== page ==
New paper published in Environmental Research Letters by Bruni Zani et al.

Author: Paola Crippa

Annual median premature deaths (white line) per million people due to PM2.5 chronic exposure.

Long-term satellite-based estimates of air quality and premature mortality in Equatorial Asia through Deep Neural Networks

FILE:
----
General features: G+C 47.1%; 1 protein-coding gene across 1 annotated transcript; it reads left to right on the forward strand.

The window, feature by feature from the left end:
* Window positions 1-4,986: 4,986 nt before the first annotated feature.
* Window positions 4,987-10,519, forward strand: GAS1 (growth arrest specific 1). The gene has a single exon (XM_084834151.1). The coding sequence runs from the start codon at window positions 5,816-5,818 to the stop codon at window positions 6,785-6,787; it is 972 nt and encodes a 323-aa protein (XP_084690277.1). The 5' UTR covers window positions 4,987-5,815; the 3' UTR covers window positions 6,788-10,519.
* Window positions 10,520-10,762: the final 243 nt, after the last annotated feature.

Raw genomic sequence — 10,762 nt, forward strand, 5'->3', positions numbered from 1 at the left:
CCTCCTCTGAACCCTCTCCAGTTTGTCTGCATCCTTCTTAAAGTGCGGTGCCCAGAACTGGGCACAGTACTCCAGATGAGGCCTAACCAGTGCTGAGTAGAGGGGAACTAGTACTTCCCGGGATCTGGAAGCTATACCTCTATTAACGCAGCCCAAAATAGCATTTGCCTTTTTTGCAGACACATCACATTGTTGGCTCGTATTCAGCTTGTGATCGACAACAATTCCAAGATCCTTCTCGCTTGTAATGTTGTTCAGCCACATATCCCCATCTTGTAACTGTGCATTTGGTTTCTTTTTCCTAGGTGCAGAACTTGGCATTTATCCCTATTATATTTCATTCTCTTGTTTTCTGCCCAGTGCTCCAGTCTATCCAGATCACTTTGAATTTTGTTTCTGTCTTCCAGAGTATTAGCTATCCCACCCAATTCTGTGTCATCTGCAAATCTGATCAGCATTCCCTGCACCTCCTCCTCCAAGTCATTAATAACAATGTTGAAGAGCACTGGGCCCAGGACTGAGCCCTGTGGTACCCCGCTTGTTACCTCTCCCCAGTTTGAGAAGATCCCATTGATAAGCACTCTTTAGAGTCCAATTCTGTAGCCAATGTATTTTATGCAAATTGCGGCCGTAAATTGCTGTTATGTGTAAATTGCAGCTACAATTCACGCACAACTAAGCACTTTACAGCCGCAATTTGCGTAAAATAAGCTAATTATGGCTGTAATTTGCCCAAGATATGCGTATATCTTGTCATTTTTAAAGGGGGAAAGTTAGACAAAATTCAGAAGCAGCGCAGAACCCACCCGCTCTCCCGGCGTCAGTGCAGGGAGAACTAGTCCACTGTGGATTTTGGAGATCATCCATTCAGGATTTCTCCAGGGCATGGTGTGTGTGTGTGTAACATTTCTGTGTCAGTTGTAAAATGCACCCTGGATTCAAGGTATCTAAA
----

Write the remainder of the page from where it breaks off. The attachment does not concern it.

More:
Atmospheric pollution of fine particulate matter is a major concern for its deleterious effects on human health and climate. Over the past fifty years, Equatorial Asia has experienced significant land use change and urbanization, which have contributed to more intense and frequent extreme particulate matter (PM) concentrations associated with increased anthropogenic and wildfire emissions. Recent advances in remote sensing instrumentation and retrieval protocols have enabled effective monitoring of PM from space in near real time with almost global coverage. In this study, long-term satellite-based observations of key chemical and physical parameters, integrated with ground-based concentrations of PM with aerodynamic diameter < 10 μm (PM10) measured at 52 stations, are used to develop a machine learning approach for continuous PM10 monitoring. As PM atmospheric pollution, like most of environmental processes, is highly non-linear and influenced by numerous variables, machine learning approaches seem very suitable. Herein, Deep Neural Networks are developed and tested over different temporal scales and used to map PM10 over Equatorial Asia during the period 2005-2015. The proposed model captures both PM10 seasonal variability and the occurrence of extreme episodes, which are found to impact air quality on the regional scale. The modeled annual mean fine PM (PM2.5) concentrations are used to estimate long-term premature mortality. This study indicates that the region is experiencing increasing mortality rates related to long-term exposure to PM2.5, with 150,000 (108,000-193,000) premature deaths in 2005 and 204,000 (145,000 – 260,000) in 2015. This is mostly due to air quality worsening and high population growth in urban areas, although the contribution of years of intense wildfires results as well significant.